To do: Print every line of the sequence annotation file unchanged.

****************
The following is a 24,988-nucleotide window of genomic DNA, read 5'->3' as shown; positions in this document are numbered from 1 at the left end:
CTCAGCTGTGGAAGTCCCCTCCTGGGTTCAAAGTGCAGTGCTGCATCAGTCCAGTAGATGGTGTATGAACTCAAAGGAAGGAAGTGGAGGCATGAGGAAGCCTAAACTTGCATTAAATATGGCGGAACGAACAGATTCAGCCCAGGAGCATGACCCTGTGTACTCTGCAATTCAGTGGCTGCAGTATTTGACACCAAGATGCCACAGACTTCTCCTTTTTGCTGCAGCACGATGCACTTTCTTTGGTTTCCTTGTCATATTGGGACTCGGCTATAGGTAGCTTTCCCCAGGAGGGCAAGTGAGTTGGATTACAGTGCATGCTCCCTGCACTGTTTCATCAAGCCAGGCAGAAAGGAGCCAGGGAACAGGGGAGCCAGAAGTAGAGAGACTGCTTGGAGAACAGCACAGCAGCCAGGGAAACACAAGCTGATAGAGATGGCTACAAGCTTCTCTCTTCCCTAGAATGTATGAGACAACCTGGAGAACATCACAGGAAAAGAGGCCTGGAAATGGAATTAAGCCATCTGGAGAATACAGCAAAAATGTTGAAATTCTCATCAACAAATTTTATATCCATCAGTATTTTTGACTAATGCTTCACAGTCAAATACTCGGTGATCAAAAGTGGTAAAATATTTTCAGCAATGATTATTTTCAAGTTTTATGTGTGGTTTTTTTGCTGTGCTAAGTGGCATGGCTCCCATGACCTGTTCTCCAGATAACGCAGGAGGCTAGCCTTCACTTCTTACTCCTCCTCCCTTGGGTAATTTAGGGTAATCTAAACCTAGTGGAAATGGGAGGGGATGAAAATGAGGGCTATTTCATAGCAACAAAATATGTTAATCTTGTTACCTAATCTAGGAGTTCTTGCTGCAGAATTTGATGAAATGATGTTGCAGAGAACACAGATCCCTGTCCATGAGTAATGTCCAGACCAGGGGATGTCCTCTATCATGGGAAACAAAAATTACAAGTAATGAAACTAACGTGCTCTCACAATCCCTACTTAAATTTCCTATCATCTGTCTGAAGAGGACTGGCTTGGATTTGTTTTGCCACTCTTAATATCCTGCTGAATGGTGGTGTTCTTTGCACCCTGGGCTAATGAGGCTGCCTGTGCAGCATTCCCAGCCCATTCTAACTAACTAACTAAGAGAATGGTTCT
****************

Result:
The following is a 24,988-nucleotide window of genomic DNA, read 5'->3' as shown; positions in this document are numbered from 1 at the left end:
CTCAGCTGTGGAAGTCCCCTCCTGGGTTCAAAGTGCAGTGCTGCATCAGTCCAGTAGATGGTGTATGAACTCAAAGGAAGGAAGTGGAGGCATGAGGAAGCCTAAACTTGCATTAAATATGGCGGAACGAACAGATTCAGCCCAGGAGCATGACCCTGTGTACTCTGCAATTCAGTGGCTGCAGTATTTGACACCAAGATGCCACAGACTTCTCCTTTTTGCTGCAGCACGATGCACTTTCTTTGGTTTCCTTGTCATATTGGGACTCGGCTATAGGTAGCTTTCCCCAGGAGGGCAAGTGAGTTGGATTACAGTGCATGCTCCCTGCACTGTTTCATCAAGCCAGGCAGAAAGGAGCCAGGGAACAGGGGAGCCAGAAGTAGAGAGACTGCTTGGAGAACAGCACAGCAGCCAGGGAAACACAAGCTGATAGAGATGGCTACAAGCTTCTCTCTTCCCTAGAATGTATGAGACAACCTGGAGAACATCACAGGAAAAGAGGCCTGGAAATGGAATTAAGCCATCTGGAGAATACAGCAAAAATGTTGAAATTCTCATCAACAAATTTTATATCCATCAGTATTTTTGACTAATGCTTCACAGTCAAATACTCGGTGATCAAAAGTGGTAAAATATTTTCAGCAATGATTATTTTCAAGTTTTATGTGTGGTTTTTTTGCTGTGCTAAGTGGCATGGCTCCCATGACCTGTTCTCCAGATAACGCAGGAGGCTAGCCTTCACTTCTTACTCCTCCTCCCTTGGGTAATTTAGGGTAATCTAAACCTAGTGGAAATGGGAGGGGATGAAAATGAGGGCTATTTCATAGCAACAAAATATGTTAATCTTGTTACCTAATCTAGGAGTTCTTGCTGCAGAATTTGATGAAATGATGTTGCAGAGAACACAGATCCCTGTCCATGAGTAATGTCCAGACCAGGGGATGTCCTCTATCATGGGAAACAAAAATTACAAGTAATGAAACTAACGTGCTCTCACAATCCCTACTTAAATTTCCTATCATCTGTCTGAAGAGGACTGGCTTGGATTTGTTTTGCCACTCTTAATATCCTGCTGAATGGTGGTGTTCTTTGCACCCTGGGCTAATGAGGCTGCCTGTGCAGCATTCCCAGCCCATTCTAACTAACTAACTAAGAGAATGGTTCT